• Auto Tools: Brands to Use and Brands to Stay Away from

    If you are a professional mechanic, your shop will likely provide the auto tools for your work. For home use, it’s up to you to compile the necessary tools to work on your own vehicles. Like any other do-it-yourself work, the tools you can purchase are available from different brands at different prices and qualities. Just as you may have a preference for a certain brand of woodworking tools, people develop affinities for certain auto tools as well. Quality and dependability is at stake, so it’s wise to choose brands that make auto tools to last. Auto work requires heavy duty tools. The last thing you need is to have tools break on you in the middle of a job or fail to live up to their claims. 

    Auto Tools: Brands to Use

    As is often the case, the higher the price, the better the quality. This is not always true, but with auto tools it certainly is. Snap-on tools, the company that drives around to mechanics in a conspicuous van, makes the most expensive auto tools, but they are also among the very best. Made in America with precision craftsmanship, they are extremely durable and constructed of the finest steel. Some mechanics use Snap-on tools exclusively, because they’re built for pros. 

    Similar in quality are Mac tools. Mac tools are also made in America, designed for professionals and made of high quality materials. They are, however, more affordably priced. If there is a relationship between lower prices and lower quality, Mac tools are not as good as Snap-on, but for the hobby mechanic they are adequate.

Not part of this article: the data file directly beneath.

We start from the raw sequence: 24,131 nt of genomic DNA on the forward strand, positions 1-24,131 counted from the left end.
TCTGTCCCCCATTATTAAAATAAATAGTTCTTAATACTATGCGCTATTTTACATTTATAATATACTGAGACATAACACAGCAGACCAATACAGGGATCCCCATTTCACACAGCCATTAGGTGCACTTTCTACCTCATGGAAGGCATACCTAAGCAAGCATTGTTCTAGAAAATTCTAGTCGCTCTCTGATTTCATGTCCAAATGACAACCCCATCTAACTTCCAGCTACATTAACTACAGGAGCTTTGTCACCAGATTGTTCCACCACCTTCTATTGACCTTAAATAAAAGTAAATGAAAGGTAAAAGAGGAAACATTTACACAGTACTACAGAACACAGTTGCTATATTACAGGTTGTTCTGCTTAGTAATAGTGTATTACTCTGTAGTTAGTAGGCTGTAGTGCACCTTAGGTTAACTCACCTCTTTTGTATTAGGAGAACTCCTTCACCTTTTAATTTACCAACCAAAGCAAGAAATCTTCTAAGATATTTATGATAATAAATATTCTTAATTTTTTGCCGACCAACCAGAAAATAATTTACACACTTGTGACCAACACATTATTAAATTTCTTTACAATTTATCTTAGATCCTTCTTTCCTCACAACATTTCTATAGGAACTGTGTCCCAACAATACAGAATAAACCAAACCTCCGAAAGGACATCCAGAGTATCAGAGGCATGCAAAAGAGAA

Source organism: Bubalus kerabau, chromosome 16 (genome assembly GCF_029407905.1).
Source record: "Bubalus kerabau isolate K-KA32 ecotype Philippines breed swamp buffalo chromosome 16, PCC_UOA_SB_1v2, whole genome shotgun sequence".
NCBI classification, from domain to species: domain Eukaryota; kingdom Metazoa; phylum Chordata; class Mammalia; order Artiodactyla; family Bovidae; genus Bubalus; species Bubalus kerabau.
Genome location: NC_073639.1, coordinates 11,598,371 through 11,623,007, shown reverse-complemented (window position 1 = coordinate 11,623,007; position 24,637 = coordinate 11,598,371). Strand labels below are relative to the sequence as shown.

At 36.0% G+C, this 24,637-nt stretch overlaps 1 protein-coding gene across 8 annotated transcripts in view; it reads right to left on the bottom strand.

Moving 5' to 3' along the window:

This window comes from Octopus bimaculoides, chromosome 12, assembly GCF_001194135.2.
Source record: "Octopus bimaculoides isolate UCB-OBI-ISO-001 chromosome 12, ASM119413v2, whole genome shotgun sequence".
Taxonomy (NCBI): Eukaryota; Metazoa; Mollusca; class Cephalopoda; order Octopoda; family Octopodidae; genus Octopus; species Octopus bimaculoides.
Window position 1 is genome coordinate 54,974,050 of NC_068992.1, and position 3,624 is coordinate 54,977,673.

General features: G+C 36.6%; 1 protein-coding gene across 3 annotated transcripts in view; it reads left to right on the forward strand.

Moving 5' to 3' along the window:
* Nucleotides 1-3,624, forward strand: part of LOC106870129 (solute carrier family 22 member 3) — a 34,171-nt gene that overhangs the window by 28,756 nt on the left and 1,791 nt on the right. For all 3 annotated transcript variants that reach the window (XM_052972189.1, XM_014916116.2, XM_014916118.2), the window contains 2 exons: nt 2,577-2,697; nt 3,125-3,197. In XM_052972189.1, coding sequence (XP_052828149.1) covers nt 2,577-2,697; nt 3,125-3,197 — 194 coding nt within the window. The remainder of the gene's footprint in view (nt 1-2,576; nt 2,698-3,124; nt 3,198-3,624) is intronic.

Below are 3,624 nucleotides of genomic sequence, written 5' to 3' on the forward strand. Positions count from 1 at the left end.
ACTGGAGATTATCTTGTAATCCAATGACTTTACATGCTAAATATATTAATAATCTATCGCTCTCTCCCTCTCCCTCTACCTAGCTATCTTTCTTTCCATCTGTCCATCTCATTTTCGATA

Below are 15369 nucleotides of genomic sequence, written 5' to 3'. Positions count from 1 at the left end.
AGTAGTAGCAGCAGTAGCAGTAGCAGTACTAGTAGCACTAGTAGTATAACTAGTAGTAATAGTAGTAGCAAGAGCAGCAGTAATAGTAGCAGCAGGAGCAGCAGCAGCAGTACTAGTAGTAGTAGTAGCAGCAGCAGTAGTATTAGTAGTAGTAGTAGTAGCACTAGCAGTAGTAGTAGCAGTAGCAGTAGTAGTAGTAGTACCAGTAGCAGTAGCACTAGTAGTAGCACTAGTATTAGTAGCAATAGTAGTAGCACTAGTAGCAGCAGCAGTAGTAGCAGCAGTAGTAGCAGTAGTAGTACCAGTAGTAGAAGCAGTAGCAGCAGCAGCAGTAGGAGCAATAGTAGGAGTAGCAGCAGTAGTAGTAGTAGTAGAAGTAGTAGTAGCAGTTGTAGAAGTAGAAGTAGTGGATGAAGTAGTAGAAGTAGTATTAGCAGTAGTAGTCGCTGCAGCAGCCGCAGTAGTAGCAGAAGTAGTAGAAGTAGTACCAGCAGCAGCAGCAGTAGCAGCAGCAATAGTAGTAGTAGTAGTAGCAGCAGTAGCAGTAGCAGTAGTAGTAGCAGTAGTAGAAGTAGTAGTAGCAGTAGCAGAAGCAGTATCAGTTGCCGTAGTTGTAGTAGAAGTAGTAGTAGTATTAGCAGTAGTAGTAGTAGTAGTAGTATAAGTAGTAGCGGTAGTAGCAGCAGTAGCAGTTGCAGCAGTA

Other quality brand name auto tools include Matco, Cornwell, Husky and Craftsman. Much will depend upon a particular mechanic’s tastes and preferences. In short, auto tools should have a lifetime warranty, should be made in America from quality steel and they should feel durable when held in your hand. All tools listed here meet those criteria.

    Auto Tools: Brands Not to Use

    It is hard to specify which brands of auto tools to avoid, since their names are so obscure. Any auto tools that use a cheap derivative of a well-known brand are poison. For example, “Kraftsman” with a K or “Mack” tools. Cheap auto tools will often be packaged with similar colors as the known brands. Knowing which brands of auto tools to use can help weed out the ones to steer clear of. In addition, keeping apprised of where cheap auto tools are sold can help you save money by not purchasing them. Auto tools found in dollar stores are worth avoiding. If you have never heard of the brand, chances are there is a reason for it. Be wary of tools you see displayed as new in thrift stores, flea markets or junk shops. Import markets are not a good place to buy auto tools. Tools made in China or elsewhere in Asia should be avoided. 

    When buying auto tools, stick with the known quantities. Tools should be American made, of high quality and come with a lifetime guarantee. Avoid the cheap knock-offs. Invest in quality tools that will last you a lifetime.